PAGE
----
"The administration has been neither sincere nor realistic," Bomke
said. "They went into this with a rigid, predetermined position, and
I'm afraid it's actually a very shortsighted and impractical
Bomke said it's unrealistic for the governor's office
to threaten 2,600 layoffs at a time when the demand for state
services has climbed and prison guards are on mandatory overtime.
"The Department of Corrections is already understaffed and has
been placing extraordinary overtime requirements on guards. It's
just irresponsible to lay off hundreds or even thousands of prison
guards," Bomke said. "The administration says an early release
program will reduce the need for guards. But recidivism rates, which
typically run 60 percent or more, will skyrocket if we release
prisoners without adequate support and supervision. And, with more
layoffs, there will be less support and supervision available."
Bomke said he fears more cases like that of Jaycee Dugard, the
California girl who was recently found after being abducted 18 years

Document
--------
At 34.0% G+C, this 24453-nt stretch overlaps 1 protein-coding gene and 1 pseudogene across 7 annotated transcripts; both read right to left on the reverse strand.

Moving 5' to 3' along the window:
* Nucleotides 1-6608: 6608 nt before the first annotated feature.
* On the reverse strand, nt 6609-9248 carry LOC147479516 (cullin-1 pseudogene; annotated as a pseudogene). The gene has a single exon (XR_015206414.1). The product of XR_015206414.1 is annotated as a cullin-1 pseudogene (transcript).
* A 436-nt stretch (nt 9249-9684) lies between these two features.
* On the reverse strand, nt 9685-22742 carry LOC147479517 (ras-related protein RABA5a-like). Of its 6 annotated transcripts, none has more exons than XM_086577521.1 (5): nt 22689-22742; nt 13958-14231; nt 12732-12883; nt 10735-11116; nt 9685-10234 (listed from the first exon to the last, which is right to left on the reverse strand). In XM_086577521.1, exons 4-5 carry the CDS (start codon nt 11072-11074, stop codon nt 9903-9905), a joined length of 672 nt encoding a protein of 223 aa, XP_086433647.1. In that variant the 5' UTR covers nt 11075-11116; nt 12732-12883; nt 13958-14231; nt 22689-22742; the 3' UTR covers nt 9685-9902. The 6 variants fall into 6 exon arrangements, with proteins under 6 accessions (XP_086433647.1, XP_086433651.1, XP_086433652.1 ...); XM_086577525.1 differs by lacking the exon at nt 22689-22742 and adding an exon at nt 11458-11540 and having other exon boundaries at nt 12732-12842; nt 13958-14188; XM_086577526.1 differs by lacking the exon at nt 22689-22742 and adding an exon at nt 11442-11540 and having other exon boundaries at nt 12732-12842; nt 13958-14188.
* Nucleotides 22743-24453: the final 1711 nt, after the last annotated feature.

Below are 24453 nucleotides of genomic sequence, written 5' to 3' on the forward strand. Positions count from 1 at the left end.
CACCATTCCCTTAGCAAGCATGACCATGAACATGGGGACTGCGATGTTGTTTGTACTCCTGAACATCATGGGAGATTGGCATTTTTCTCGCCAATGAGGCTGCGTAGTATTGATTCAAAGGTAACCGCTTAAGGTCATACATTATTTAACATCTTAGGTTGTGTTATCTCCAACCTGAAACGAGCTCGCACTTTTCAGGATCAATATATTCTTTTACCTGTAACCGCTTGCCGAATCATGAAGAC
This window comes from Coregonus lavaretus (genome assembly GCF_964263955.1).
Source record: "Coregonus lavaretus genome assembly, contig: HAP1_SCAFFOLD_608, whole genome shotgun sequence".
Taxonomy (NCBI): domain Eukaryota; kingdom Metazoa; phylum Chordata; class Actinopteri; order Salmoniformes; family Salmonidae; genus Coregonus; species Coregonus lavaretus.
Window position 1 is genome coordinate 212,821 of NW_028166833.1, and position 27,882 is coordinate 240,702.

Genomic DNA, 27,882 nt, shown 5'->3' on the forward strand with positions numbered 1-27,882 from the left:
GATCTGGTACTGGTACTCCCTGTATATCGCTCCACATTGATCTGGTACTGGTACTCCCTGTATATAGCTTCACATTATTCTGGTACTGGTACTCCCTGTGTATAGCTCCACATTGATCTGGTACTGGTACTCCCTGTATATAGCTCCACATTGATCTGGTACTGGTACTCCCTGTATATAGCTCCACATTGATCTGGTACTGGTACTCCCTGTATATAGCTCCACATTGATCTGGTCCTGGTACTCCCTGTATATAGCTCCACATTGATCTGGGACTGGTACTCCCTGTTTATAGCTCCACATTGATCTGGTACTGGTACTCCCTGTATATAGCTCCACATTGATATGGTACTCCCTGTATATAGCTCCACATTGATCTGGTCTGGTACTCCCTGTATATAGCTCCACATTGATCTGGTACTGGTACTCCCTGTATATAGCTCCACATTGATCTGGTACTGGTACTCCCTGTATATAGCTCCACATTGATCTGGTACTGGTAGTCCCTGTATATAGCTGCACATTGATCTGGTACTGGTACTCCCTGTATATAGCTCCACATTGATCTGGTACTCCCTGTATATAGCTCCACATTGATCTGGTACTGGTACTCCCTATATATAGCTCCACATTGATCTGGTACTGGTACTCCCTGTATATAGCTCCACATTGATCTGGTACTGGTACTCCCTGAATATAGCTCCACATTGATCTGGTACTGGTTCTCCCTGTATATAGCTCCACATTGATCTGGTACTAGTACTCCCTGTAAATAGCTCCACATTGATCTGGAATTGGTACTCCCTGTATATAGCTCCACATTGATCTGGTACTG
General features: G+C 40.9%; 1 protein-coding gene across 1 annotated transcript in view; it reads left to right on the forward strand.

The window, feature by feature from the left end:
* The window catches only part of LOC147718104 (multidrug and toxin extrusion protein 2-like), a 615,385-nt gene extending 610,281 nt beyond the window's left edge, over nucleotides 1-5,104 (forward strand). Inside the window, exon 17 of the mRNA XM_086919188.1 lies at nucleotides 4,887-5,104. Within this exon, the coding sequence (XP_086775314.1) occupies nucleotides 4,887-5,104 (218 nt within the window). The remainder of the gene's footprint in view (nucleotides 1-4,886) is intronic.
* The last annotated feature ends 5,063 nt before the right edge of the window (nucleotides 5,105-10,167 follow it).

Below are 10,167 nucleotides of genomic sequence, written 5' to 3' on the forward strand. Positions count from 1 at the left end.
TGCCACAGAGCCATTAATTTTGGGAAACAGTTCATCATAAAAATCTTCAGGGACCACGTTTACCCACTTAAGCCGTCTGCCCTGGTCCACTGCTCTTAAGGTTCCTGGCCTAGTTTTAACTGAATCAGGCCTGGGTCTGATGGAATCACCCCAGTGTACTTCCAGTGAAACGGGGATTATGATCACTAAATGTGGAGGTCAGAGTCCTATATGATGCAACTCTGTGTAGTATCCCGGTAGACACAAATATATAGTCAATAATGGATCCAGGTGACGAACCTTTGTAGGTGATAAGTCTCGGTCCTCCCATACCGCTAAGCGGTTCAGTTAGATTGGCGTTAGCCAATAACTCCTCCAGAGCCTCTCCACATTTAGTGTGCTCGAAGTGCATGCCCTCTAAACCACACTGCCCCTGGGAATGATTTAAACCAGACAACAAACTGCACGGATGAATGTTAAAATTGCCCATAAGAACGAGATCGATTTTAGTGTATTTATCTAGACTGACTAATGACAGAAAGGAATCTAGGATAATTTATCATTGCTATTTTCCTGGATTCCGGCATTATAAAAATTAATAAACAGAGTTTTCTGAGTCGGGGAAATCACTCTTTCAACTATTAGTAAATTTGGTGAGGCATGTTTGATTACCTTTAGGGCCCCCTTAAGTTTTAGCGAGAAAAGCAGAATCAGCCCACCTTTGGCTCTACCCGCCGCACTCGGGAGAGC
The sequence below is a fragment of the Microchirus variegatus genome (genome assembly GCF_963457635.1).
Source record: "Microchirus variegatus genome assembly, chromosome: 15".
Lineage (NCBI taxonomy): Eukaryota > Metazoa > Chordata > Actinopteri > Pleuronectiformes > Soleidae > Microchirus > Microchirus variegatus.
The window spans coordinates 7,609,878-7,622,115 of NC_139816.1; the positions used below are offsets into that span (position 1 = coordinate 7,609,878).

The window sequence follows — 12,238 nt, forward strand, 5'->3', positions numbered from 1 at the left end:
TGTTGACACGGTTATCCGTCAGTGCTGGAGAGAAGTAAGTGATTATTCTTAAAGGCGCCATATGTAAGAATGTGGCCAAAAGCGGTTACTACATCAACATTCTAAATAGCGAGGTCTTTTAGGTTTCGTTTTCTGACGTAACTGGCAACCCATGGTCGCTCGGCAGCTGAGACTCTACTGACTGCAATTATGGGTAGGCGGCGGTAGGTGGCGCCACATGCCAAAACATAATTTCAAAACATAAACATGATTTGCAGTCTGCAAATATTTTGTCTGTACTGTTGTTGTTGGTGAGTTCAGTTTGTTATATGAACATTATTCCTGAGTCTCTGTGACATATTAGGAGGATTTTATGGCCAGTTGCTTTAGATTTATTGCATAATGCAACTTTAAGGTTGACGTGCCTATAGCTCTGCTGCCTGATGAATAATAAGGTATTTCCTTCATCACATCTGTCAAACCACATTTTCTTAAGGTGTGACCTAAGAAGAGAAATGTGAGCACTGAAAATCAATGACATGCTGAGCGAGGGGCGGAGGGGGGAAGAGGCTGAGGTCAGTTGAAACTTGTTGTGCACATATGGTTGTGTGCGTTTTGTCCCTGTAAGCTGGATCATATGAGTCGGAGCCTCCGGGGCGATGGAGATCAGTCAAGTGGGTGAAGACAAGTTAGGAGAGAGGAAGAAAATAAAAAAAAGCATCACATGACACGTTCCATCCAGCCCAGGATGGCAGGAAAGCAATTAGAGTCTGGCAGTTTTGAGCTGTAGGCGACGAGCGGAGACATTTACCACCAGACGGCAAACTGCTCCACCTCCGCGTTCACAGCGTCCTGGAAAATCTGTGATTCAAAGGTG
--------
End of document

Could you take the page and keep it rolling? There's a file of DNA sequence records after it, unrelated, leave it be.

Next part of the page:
ago. In that case, California authorities failed to locate the girl
even though her abductor was on parole for previous sex offenses.
The risk of similar mistakes in Illinois will increase if more
front-line workers are cut, Bomke said.
Bomke added that asking employees to make concessions that result
in a significant pay cut, while still laying off 1,000 workers, was
too much to expect, especially because the administration has failed
to take any significant steps to reverse the Blagojevich
[to top of second column]
"Most state agencies are already stretched thin," Bomke said,
pointing out that there are 15,000 fewer state employees today than
in 2002 -- a drop of about 19 percent.
"The fact is, Rod Blagojevich starved agencies in order to
channel money into headline-grabbing schemes, expand pet programs
and reward contractors," Bomke added. "Gov. Quinn has made no effort
to reverse the programs, policies and contracts of Rod Blagojevich.
Without major changes, there is no guarantee that the sacrifices
being sought this year won't have to be repeated next year. The name
has changed on the governor's office, but the same policies were
left in place."
[Text from file sent on behalf of
Larry Bomke by Illinois
Senate Republican staff]